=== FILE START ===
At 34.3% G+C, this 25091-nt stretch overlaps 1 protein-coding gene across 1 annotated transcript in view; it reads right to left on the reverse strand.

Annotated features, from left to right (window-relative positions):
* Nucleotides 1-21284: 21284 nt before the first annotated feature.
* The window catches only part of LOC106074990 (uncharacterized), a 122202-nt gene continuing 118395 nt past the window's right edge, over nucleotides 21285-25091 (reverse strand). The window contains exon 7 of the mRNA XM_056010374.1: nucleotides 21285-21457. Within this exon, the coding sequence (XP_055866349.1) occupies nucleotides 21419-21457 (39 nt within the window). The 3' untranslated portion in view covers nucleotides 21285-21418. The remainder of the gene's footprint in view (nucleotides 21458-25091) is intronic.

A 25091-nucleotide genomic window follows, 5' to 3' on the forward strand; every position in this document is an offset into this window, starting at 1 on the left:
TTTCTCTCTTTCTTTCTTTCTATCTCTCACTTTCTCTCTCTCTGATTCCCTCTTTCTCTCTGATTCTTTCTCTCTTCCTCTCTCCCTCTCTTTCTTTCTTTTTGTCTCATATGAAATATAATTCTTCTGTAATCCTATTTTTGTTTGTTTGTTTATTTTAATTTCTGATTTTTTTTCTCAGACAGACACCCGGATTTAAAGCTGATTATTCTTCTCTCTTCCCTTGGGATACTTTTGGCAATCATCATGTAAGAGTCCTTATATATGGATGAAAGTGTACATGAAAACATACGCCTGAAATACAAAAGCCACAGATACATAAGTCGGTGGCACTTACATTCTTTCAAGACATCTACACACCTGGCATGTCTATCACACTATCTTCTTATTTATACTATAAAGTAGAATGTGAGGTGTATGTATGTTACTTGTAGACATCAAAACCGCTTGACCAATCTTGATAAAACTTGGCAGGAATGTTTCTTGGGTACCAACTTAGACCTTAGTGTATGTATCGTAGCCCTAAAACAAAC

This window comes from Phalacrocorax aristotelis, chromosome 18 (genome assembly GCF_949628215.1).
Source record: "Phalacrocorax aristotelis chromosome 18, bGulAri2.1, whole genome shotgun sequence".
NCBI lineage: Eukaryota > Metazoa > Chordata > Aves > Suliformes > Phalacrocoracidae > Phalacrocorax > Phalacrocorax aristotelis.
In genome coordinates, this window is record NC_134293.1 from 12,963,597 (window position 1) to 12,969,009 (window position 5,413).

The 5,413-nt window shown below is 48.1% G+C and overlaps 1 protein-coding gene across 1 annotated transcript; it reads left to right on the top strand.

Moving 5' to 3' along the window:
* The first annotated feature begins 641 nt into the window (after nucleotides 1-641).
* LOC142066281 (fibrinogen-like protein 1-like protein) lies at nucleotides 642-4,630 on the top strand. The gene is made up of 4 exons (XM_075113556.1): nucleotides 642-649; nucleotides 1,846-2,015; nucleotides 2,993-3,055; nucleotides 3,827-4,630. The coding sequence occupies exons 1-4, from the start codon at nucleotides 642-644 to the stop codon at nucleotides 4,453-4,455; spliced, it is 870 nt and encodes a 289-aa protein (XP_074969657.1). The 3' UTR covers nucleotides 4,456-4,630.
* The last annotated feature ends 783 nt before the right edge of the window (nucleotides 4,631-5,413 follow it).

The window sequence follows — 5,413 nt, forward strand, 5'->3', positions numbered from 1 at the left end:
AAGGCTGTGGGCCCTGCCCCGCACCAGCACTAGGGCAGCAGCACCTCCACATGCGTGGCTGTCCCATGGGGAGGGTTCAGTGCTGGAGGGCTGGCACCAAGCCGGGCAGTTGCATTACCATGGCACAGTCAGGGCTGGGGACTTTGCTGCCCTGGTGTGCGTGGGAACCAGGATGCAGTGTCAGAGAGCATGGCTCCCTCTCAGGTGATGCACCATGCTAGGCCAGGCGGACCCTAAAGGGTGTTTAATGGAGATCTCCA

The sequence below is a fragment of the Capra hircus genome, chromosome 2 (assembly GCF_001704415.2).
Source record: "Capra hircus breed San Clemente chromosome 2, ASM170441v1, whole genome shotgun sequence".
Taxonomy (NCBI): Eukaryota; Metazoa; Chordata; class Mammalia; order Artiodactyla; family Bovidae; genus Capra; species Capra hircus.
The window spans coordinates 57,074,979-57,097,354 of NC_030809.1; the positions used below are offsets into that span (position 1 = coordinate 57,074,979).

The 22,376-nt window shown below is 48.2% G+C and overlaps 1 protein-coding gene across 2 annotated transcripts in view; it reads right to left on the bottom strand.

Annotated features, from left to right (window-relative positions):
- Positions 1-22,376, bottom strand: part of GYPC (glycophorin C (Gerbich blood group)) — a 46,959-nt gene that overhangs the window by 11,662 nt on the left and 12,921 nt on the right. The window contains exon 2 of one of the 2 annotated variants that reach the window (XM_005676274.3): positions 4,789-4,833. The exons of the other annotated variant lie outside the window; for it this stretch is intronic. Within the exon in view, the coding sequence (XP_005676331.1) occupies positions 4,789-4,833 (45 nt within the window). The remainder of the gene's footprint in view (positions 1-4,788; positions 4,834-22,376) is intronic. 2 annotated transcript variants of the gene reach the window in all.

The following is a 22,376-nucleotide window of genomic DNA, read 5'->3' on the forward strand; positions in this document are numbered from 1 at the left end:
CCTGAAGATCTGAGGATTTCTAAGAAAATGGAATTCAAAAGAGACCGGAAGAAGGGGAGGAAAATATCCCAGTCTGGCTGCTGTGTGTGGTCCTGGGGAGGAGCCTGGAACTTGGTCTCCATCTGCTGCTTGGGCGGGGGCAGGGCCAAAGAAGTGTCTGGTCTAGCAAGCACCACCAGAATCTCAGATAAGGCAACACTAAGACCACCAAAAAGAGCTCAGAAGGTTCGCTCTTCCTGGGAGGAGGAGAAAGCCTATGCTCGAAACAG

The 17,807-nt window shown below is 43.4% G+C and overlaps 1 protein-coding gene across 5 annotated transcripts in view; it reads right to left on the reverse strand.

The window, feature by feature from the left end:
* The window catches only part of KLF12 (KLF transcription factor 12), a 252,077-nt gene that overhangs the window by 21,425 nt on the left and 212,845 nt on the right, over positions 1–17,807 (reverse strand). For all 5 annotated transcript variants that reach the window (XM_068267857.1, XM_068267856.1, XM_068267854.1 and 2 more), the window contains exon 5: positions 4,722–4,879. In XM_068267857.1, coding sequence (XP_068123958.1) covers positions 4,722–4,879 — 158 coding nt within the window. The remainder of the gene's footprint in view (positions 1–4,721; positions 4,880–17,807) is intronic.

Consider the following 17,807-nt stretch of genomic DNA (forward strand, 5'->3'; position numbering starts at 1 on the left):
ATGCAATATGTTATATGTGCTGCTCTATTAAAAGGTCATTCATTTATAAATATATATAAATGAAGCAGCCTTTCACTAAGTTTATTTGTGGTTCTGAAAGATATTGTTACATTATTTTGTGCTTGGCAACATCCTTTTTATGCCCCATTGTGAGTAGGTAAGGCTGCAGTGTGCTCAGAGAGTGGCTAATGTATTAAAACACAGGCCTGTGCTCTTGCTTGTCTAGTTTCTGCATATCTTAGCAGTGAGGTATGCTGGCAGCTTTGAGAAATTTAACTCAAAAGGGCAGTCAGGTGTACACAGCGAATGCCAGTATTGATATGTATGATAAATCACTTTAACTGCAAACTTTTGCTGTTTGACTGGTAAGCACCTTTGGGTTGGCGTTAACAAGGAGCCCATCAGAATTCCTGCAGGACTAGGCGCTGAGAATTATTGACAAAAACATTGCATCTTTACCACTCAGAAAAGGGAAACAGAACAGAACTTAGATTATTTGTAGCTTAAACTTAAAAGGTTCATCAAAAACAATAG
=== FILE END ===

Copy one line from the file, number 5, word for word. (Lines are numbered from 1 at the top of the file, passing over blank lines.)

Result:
A 25091-nucleotide genomic window follows, 5' to 3' on the forward strand; every position in this document is an offset into this window, starting at 1 on the left: